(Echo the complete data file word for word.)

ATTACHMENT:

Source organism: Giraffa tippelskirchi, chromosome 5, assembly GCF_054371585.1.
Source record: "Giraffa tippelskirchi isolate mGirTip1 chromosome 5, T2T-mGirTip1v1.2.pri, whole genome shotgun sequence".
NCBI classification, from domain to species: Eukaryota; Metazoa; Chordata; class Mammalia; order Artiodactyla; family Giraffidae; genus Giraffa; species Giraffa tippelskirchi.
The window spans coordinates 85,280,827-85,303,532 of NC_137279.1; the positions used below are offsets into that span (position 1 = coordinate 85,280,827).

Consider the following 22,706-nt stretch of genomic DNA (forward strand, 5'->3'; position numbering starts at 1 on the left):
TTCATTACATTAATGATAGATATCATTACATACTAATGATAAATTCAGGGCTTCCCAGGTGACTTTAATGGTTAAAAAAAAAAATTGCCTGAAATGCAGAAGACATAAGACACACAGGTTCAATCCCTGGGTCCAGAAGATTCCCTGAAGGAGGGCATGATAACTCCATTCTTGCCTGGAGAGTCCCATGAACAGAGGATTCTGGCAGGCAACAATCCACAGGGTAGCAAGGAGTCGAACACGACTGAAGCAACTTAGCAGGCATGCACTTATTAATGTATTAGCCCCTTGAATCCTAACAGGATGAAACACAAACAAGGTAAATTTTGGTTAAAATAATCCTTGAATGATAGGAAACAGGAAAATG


Source organism: Giraffa tippelskirchi, chromosome 5, assembly GCF_054371585.1.
Source record: "Giraffa tippelskirchi isolate mGirTip1 chromosome 5, T2T-mGirTip1v1.2.pri, whole genome shotgun sequence".
NCBI classification, from domain to species: Eukaryota; Metazoa; Chordata; class Mammalia; order Artiodactyla; family Giraffidae; genus Giraffa; species Giraffa tippelskirchi.
The window spans coordinates 85,280,827-85,303,532 of NC_137279.1; the positions used below are offsets into that span (position 1 = coordinate 85,280,827).

Consider the following 22,706-nt stretch of genomic DNA (forward strand, 5'->3'; position numbering starts at 1 on the left):
TTCATTACATTAATGATAGATATCATTACATACTAATGATAAATTCAGGGCTTCCCAGGTGACTTTAATGGTTAAAAAAAAAAATTGCCTGAAATGCAGAAGACATAAGACACACAGGTTCAATCCCTGGGTCCAGAAGATTCCCTGAAGGAGGGCATGATAACTCCATTCTTGCCTGGAGAGTCCCATGAACAGAGGATTCTGGCAGGCAACAATCCACAGGGTAGCAAGGAGTCGAACACGACTGAAGCAACTTAGCAGGCATGCACTTATTAATGTATTAGCCCCTTGAATCCTAACAGGATGAAACACAAACAAGGTAAATTTTGGTTAAAATAATCCTTGAATGATAGGAAACAGGAAAATG